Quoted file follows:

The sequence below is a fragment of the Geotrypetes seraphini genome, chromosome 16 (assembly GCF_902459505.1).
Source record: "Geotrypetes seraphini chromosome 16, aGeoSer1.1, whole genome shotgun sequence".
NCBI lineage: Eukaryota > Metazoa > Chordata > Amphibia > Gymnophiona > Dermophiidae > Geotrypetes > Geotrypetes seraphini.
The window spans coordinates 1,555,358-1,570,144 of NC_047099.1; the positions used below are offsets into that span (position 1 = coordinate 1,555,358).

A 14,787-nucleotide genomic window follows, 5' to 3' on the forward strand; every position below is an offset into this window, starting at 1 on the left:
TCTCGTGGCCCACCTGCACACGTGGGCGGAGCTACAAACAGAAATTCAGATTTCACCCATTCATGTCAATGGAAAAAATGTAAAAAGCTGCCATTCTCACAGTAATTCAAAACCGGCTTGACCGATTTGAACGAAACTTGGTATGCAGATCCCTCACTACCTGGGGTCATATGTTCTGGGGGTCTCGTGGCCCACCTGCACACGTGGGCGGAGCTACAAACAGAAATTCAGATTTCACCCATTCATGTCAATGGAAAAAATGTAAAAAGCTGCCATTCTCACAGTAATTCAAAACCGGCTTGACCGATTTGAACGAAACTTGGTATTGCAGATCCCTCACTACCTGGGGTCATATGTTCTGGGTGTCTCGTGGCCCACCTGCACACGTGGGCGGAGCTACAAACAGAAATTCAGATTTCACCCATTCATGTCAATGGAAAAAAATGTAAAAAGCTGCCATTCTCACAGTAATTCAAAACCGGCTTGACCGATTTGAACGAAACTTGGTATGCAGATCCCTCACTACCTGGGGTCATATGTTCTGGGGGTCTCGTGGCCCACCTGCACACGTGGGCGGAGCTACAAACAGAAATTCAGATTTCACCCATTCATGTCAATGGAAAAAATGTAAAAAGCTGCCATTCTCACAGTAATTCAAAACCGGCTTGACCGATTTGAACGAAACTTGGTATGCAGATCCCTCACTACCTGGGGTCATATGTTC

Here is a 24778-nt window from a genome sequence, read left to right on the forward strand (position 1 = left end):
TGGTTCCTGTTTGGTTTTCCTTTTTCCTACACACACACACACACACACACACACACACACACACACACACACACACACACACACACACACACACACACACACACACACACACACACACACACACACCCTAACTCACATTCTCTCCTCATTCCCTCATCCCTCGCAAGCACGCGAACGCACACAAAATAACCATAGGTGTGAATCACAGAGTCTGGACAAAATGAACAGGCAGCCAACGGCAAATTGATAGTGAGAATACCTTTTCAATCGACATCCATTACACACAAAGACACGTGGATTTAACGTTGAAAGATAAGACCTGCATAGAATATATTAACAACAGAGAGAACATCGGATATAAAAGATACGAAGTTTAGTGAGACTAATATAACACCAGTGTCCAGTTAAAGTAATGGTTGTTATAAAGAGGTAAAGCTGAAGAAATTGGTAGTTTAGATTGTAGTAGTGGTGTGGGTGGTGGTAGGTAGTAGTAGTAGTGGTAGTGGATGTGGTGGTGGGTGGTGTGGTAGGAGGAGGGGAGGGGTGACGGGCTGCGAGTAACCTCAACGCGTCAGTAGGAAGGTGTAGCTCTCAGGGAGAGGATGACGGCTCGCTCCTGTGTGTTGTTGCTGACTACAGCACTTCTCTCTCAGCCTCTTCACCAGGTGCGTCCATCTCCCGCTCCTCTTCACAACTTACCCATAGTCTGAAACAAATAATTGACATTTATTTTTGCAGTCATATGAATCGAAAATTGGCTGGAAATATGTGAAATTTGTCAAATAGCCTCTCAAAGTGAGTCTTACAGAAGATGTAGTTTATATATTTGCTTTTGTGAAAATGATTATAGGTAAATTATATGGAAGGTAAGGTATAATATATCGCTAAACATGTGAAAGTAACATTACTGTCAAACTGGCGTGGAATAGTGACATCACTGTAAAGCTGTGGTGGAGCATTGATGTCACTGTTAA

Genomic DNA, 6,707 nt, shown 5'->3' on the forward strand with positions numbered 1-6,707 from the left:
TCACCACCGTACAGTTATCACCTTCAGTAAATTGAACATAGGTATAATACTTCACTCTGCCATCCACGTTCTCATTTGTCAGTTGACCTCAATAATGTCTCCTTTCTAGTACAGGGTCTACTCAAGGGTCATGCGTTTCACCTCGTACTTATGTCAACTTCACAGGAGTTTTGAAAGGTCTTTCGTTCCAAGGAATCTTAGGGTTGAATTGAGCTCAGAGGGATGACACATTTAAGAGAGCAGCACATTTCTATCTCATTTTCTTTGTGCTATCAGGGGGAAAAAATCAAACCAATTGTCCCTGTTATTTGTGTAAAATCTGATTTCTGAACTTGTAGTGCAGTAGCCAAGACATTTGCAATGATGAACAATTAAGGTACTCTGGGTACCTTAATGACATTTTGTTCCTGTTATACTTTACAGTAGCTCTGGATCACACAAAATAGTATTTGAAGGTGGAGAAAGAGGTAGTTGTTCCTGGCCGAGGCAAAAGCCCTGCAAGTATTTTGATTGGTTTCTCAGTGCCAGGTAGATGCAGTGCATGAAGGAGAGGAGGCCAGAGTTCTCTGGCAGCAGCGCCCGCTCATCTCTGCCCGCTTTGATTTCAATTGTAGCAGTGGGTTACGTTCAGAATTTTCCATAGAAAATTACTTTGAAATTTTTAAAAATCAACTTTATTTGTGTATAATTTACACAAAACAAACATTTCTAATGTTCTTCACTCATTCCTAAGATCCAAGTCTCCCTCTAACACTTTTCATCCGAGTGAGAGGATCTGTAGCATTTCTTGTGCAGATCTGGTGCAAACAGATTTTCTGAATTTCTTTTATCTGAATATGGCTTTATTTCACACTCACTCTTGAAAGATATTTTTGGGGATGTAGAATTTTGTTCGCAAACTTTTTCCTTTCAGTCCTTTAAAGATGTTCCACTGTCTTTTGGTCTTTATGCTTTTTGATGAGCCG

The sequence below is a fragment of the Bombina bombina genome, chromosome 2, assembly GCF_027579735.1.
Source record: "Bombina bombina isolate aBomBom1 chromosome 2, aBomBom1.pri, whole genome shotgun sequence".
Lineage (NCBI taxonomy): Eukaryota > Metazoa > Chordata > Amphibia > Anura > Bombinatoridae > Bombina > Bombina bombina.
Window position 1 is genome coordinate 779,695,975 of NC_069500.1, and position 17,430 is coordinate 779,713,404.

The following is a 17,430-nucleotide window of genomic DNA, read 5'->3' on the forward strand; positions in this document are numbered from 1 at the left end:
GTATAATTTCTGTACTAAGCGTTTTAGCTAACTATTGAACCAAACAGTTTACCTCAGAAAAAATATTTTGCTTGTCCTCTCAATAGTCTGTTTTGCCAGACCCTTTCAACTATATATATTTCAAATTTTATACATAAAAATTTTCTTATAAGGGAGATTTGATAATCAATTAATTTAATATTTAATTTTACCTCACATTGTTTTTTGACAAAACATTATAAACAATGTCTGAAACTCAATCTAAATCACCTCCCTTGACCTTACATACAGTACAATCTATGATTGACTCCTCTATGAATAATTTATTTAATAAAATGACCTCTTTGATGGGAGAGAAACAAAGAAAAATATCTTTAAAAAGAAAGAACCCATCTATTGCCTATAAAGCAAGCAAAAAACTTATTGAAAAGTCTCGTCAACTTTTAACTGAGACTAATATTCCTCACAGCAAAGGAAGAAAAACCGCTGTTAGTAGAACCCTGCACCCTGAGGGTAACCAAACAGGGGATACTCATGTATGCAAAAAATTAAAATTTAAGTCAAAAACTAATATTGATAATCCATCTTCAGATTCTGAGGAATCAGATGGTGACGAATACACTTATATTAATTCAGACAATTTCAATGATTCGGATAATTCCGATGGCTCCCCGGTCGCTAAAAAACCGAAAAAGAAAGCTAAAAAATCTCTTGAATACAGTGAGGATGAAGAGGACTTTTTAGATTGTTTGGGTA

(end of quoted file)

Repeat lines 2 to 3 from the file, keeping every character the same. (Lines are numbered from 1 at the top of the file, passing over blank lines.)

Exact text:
Source record: "Geotrypetes seraphini chromosome 16, aGeoSer1.1, whole genome shotgun sequence".
NCBI lineage: Eukaryota > Metazoa > Chordata > Amphibia > Gymnophiona > Dermophiidae > Geotrypetes > Geotrypetes seraphini.